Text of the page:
Actually, a good deal of analysis on contemporary piracy has taken a critical lens, spotlighting how the Somali people, already reeling from civil war, have been victimized by developed countries and their cargo ships that have ruined Somalia’s fishing waters and dumped toxic waste off Somalia’s shores. In doing so, the cargo ships have ruined the one industry Somalis had – fishing, which has made piracy an even more attractive and necessary occupation. From a video produced by the CBC:
Over the past years, Somali pirates have attacked over 100 ships, holding them for ransom before freeing them and their crews. They’re estimated to have gotten away with $30 million.
All but unnoticed amid the outrage over the hijackings, a different group of pirates has managed to wreak havoc off Somalia without international labor patrols bothering to stop them. In this case, it’s not Somalis who are the pirates. They are the victims. With no government to enforce its sovereignty, foreign ships have been dumping toxic waste off Somalia’s coast, and foreign trawlers have been fishing illegally in its waters.
President of the Canadian Somali Congress: “When you see the coverage of piracy, in most of the national media, you don’t hear much about the $300 million annually that’s lost by Somali fisherman in illegal fishing done by foreign interests. You also never hear about the cost that cannot be estimated, the negative costs of toxic waste.
It is understandable that outside powers, having been bitten, are now gun-shy about trying to intervene. What is hard to comprehend is why the outside world would make things worse for the Somalis by turning a blind eye to foreigners fishing illegally in Somali waters and poisoning them with toxic waste.
And as can be expected, the starving people who’ve been robbed have retaliated with some countering of their own. The attacks on foreign ships, Somalis say, started as a reaction to foreign pillages trying to put their fishermen out of business.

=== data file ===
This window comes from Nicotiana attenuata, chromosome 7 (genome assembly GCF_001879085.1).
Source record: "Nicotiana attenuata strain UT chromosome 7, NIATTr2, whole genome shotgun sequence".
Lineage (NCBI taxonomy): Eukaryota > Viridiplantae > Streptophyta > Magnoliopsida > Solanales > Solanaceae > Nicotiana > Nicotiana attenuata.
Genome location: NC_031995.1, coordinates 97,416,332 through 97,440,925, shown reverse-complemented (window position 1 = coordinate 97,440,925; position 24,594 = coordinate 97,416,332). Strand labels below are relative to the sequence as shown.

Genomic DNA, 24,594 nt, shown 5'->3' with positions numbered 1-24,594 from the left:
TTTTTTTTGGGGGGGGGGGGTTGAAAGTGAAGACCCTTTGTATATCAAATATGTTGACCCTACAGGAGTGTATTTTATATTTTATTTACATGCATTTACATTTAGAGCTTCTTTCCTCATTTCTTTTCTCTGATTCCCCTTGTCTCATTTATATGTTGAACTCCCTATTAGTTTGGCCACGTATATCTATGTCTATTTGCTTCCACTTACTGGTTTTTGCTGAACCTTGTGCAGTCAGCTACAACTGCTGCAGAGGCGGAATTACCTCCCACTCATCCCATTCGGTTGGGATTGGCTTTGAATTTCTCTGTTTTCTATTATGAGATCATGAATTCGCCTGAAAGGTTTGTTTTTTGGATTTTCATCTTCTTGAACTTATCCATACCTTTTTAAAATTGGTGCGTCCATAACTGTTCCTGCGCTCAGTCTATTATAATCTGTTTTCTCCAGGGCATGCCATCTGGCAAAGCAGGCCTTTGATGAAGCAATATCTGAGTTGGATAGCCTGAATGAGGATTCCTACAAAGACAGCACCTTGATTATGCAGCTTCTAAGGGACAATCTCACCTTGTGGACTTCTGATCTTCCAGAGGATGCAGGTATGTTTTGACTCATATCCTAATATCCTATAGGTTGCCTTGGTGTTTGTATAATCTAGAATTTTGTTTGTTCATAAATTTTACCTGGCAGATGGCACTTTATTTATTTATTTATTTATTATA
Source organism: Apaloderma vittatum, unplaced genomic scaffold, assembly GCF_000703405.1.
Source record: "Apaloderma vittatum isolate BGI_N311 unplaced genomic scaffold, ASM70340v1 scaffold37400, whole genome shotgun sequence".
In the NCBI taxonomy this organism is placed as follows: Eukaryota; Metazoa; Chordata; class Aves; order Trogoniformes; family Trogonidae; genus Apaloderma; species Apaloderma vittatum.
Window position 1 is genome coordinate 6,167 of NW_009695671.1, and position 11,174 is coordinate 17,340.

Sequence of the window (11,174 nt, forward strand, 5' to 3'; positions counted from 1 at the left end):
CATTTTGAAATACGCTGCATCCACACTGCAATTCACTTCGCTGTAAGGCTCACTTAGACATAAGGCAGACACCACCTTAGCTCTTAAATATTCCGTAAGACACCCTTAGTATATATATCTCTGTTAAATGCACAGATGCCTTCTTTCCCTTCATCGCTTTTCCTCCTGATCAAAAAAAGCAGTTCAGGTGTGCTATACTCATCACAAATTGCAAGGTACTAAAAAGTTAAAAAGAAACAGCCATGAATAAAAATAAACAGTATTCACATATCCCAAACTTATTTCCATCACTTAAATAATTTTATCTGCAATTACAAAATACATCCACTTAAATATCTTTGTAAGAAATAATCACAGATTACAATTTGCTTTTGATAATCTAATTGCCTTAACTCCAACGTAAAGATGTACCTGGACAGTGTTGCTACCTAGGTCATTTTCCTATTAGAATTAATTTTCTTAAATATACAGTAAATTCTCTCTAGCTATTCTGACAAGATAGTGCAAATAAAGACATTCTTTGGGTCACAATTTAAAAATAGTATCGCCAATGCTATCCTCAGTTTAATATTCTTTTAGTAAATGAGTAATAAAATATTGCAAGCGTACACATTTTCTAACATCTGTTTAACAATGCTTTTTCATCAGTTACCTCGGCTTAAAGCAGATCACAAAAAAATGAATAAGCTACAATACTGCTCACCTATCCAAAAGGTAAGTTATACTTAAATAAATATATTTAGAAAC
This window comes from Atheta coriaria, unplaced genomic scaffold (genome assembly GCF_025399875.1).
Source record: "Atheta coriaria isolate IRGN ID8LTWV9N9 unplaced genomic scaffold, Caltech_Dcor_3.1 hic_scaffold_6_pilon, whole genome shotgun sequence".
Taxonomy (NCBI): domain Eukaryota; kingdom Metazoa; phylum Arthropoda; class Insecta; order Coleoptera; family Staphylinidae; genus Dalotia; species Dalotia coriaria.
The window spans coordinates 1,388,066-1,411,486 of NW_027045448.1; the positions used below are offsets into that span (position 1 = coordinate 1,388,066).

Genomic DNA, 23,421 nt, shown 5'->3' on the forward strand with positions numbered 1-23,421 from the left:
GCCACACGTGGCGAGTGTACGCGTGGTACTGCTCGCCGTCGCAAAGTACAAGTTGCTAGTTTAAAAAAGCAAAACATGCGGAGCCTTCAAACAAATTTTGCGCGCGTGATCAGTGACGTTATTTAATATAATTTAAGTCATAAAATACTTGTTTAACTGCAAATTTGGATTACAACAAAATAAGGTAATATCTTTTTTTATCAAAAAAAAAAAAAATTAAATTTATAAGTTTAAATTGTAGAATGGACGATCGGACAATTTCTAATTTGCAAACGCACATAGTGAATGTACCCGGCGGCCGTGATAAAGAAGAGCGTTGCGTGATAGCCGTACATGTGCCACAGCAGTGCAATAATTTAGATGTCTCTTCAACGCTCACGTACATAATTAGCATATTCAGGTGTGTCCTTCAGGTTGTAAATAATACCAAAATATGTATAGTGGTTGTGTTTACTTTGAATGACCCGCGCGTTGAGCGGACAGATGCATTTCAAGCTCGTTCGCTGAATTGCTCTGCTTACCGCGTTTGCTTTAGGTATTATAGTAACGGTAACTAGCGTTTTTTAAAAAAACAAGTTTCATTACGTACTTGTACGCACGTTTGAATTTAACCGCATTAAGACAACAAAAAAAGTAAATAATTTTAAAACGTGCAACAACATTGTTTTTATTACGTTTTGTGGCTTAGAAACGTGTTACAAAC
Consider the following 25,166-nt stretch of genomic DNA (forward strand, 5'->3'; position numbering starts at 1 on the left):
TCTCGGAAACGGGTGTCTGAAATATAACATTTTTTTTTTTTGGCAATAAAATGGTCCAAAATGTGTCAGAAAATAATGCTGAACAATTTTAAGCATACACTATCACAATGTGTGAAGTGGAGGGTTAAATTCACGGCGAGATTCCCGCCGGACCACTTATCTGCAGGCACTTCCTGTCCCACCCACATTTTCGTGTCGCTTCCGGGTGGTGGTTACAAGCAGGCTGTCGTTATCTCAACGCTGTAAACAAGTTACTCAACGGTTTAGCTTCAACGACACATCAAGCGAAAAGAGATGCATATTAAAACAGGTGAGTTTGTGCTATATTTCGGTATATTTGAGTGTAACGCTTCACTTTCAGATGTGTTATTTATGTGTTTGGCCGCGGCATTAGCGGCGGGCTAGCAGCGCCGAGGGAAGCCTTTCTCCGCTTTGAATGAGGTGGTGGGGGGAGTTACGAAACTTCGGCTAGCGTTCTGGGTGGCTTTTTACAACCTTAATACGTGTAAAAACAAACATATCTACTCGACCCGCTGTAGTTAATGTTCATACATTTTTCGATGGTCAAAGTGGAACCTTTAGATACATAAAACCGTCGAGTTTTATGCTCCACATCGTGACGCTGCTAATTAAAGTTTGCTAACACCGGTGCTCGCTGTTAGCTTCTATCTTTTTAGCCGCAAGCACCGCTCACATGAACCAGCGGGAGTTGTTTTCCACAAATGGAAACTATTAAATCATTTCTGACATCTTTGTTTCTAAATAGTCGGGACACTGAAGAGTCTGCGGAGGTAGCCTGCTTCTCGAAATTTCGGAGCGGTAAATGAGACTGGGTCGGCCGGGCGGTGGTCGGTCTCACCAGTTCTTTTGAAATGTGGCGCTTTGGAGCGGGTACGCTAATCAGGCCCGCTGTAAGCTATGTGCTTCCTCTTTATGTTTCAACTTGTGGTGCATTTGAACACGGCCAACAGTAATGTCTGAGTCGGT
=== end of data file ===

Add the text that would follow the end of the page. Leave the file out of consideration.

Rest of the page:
…you could perhaps dump a ton of toxic waste in Africa for about $8, per ton. Versus the cost of safe disposal in Europe or maybe North America for about $1000 a ton. So there’s a huge potential profit in such an illegal trade … (Narrator) It makes the $3 million paid to the pirates who held a Saudi oil tanker for two months look like chump change … Clearly, the international community is culpable to the extent that they have allowed toxic waste to leave ports in developed economies and end up in a vulnerable community, a vulnerable country like Somali with enough problems, let alone dealing with toxic waste.
Johann Hari from The Independent adds to this:
In 1991, the government of Somalia collapsed. Its nine million people have been teetering on starvation ever since – and the ugliest forces in the Western world have seen this as a great opportunity to steal the country's food supply and dump our nuclear waste in their seas.
Yes: nuclear waste. As soon as the government was gone, mysterious European ships started appearing off the coast of Somalia, dumping vast barrels into the ocean. The coastal population began to sicken. At first they suffered strange rashes, nausea and malformed babies. Then, after the 2005 tsunami, hundreds of the dumped and leaking barrels washed up on shore. People began to suffer from radiation sickness, and more than 300 died.
At the same time, other European ships have been looting Somalia's seas of their greatest resource: seafood. We have destroyed our own fish stocks by overexploitation – and now we have moved on to theirs. More than $300m-worth of tuna, shrimp, and lobster are being stolen every year by illegal trawlers. The local fishermen are now starving.
Critical criminologists would contend that Somali pirates are not the ultimate criminals in this situation. Instead, the true criminals are the international corporations and their executives who take advantage of Somalia’s unsteady government and destroy Somalia's fishing waters and shores. They would also point to powerful sectors in the international community that looked away when Somalis were further victimized.
Thus, while piracy is not applauded, it is seen as a symptom of a much greater crime that has more disastrous effects financially and in terms of human health. Critical criminologists would point to the fact that three of the four pirates holding Capt. Phillips are dead. Since this international tragedy has transpired, what punishments have been dealt to the corporations that dump toxic waste off Somalia coasts? Exactly.